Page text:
The entire Republican Party is comprised of a coalition of hysterics. The conservative movement at this point is a negotiation among the hysterics about which phantom emergency should have primacy in scaring the populace. Why the media and Dems take them at all seriously is one of modern politics' great mysteries.
Tuesday, November 13, 2007
- Corruption. In her two stints in office (88-90, 93-96), she was constantly on the take. Foreign governments offered bribes for sweetheart deals, and Switzerland disclosed a money-laundering scheme involving Bhutto and her husband.
- Ineptitude. Bhutto has always claimed to be a leader of the people, but her initiatives to empower women and the poor went nowhere. Another example of her political short-sightedness--she sided with the Taliban in Afghanistan as a stabilizing influence. You can look at the way she managed (which is to say mismanaged) her Gandhi-inspired "march" to see her leadership in action.
- Nepotism. Benazir's father Zulfikar founded the Pakistan People's Party, and the Bhuttos are a ruling-class family going back to the British Raj. Bhutto, like his daughter, was an inept leader; worse, he was an opportunist and a thug--which is one of the reasons his career ended in assassination. Benazir's rise comes solely by virtue of her last name.
Monday, November 12, 2007
Over sixty years ago, my father appropriated his older brother's birth certificate, stole out into the early morning, and joined the Marines. He was fifteen and he didn't tell his parents. A few months later, he was on a boat headed for China, but then the last world war ended, so he had to wait to see action (not, unfortunately, as long as he might have expected). He revered his own father, much as I revere him, and his father was a Marine, as was his father's father. For my dad, nothing seemed more honorable than fighting for liberty and freedom in the United States Marine Corps.
He went on to fight in Korea, and what happened there he has mostly kept out of conversations. But what did happen changed his attitude about war and the men who conduct it. He has never lost his trust in the Marine Corps, but he's much warier about the men who place those Marines in danger. As a result, I grew up in a distinctly non-militarized home. It's a safe bet that the reason I'm writing this blog now is because of something that happened to my father in the early 1950s, two decades before I was born. In the years between 1945, when he snuck off to fight, full of naivete and honor, and the early 70s, when he began to impart his wisdom to me, something changed. The message he passed along was different than the one he received.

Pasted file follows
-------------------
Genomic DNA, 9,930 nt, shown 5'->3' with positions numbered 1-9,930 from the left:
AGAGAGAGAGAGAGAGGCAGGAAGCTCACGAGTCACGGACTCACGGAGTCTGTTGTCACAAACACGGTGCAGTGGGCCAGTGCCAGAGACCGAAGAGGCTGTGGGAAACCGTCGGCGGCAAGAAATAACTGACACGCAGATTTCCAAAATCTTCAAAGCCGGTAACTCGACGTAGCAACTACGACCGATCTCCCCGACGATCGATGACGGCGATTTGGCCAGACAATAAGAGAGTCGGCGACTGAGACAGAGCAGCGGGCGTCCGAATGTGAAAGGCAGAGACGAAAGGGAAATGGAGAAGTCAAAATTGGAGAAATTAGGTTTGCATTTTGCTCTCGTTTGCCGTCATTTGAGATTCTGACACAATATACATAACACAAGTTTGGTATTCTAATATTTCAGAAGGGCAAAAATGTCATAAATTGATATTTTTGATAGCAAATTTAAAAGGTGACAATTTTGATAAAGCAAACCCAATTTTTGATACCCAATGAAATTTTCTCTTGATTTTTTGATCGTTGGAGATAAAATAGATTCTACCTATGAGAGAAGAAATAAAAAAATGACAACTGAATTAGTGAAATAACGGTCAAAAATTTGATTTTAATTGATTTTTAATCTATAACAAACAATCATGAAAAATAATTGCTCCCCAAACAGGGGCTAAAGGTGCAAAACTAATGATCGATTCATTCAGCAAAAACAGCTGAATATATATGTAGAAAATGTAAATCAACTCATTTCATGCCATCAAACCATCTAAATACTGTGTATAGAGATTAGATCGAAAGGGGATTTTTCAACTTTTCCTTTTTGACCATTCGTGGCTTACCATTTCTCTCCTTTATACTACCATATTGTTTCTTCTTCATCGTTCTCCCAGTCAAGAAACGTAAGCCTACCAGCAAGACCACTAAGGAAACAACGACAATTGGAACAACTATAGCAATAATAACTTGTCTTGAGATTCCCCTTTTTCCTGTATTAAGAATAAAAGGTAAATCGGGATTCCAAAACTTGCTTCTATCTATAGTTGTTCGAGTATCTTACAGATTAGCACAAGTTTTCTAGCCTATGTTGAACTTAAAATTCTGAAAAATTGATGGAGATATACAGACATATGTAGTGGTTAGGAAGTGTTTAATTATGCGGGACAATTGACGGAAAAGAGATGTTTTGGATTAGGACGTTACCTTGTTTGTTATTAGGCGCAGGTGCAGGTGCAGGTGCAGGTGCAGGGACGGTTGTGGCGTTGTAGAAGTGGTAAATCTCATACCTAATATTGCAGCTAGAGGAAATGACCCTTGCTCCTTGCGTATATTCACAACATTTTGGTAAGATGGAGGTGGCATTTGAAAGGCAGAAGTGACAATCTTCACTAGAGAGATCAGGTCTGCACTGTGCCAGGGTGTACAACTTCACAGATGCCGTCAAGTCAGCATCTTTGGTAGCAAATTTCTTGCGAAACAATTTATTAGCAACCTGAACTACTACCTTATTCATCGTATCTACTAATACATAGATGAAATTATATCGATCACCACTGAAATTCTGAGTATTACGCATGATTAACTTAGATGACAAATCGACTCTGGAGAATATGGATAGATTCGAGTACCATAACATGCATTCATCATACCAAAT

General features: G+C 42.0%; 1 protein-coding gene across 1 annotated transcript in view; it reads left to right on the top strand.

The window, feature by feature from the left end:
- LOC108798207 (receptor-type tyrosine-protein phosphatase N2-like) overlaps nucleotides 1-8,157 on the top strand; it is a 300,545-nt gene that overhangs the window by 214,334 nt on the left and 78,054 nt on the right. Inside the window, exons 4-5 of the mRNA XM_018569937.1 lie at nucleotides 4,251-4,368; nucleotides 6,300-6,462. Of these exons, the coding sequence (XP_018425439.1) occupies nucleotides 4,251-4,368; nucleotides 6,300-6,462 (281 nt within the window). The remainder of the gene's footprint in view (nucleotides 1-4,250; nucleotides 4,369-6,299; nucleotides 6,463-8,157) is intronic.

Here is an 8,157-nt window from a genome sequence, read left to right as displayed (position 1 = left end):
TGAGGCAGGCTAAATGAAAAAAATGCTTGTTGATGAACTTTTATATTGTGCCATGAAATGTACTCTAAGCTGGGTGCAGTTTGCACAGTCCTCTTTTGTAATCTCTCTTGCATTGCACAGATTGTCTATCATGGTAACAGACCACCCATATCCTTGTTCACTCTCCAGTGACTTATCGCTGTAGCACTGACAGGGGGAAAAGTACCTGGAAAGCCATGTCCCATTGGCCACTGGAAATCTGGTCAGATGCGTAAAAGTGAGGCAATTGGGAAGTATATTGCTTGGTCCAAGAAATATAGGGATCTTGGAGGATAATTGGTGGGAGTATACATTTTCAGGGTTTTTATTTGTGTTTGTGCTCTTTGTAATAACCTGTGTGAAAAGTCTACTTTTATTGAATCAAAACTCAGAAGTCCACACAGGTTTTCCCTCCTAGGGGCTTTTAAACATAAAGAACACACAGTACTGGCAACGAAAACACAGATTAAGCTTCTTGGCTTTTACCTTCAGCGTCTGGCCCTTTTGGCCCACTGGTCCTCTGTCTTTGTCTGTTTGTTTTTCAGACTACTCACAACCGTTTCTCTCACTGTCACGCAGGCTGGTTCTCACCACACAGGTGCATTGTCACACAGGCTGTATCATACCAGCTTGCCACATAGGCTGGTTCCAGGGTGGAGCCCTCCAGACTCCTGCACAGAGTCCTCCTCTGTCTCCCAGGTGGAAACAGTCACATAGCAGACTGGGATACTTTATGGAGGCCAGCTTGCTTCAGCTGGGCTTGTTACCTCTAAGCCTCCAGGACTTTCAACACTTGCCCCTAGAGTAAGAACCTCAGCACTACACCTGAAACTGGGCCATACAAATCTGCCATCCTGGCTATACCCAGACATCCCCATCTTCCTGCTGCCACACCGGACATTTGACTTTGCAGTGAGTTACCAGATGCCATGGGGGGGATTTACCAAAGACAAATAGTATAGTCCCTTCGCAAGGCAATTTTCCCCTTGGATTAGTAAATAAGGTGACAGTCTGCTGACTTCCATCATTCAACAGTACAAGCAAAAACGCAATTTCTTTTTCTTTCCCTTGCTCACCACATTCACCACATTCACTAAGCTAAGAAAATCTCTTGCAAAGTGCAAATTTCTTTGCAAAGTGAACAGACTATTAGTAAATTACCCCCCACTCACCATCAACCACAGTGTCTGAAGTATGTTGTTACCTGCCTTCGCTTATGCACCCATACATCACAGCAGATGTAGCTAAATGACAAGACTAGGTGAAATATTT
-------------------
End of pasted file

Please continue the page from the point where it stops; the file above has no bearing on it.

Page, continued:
We celebrate Veterans Day because we want to honor those who were subjected to enormous trauma when they were just kids--for the values of freedom, liberty, and equality that we all enjoy.
Unfortunately, not everyone honors them. I know that President Bush still enjoys support from the military families in this country, but he doesn't deserve it. He acted irresponsibly in the ramp-up to war. His vanity prevented him from finding support from foreign partners and using an international force that might have brought legitimacy to the effort. Those who paid the price were the kids, whose honor and trust he has exploited. Worst, he has cut their pay, and as we learned the day before Veteran's Day in 2003, illegally refuses to pay 17 Gulf War I veterans compensation that they deserve. He rouses the robust Hu-ahs at military bases, but what is he doing for the troops?
Perhaps in large measure because of the values my father passed down to me, I'm extremely critical of this president. When I look at the foolish, vainglorious manner in which he conducts foreign policy, it makes me think that the lives of the soldiers never crosses his mind. On this Veteran's Day, we honor people like my Dad. I wish we could also bring ourselves to see that standing with solemnity at the graves of dead soldiers is not enough. When the president is so cavalier with soldiers' lives, so callous that he would cut their pay during wartime, this is not honor. It's deeply offensive.
Friday, November 09, 2007
The superstructure of the argument goes like this: an effective way to influence behavior is to meddle with incentives. Gas prices were so low for so long ($20 a barrel a decade ago) that Americans got used to burning it like kindling. Safe to say that we'd be a lot further down the road to greener technologies if the purchase of gas had hurt our pocketbooks--and by extension, Detroit's bottom line. One of the ways to accomplish this is a gas tax--which is what may have cost Ross Perot his credibility in '92 (that and being insane). Well, thanks to Bush's catastrophic policies, his wars and his tax cuts for the rich, that's effectively what he's accomplished.
Let's look at the stats. When he came into office, the euro and dollar were trading about even--though the euro was already starting its thumping. (1 euro equaled 1.07 dollars.) Crude was going for $23, and a gallon of gas sold for $1.50. Now the price of crude is $97, gas sells for $3 (as of Nov 5), and one euro gets you $1.47.
Since the price of oil is pegged to the dollar, our cost rises and falls with the cost of crude. But in Europe and in economies not pegged to the dollar, gas prices fluctuate not only in dollars, but in terms relative to their currency.
In Germany, the price of a liter of unleaded cost 1.04 euros per liter in March 2002 (most recent figures I could find) and 1.37 now. (In France it went from .96 to 1.30, Spain .81 to 1.06, etc.)
In other words, the health of the euro has kept down the increase of gas prices in tax-heavy Europe, while prices have gone up 100% here. In Germany, it increased 32%, France 35%, and Spain 31%.
It's not exactly like assessing a gas tax, but the effect is the same. And while gas prices would have gone up in any case, policies of the Bush administration have affected gas prices here far more than in Europe. A rich irony--Bush, trying to protect and enhance US oil companies, has created the financial circumstances for a green revolution. One case where his incompetence has actually had positive effects.
Tuesday, November 06, 2007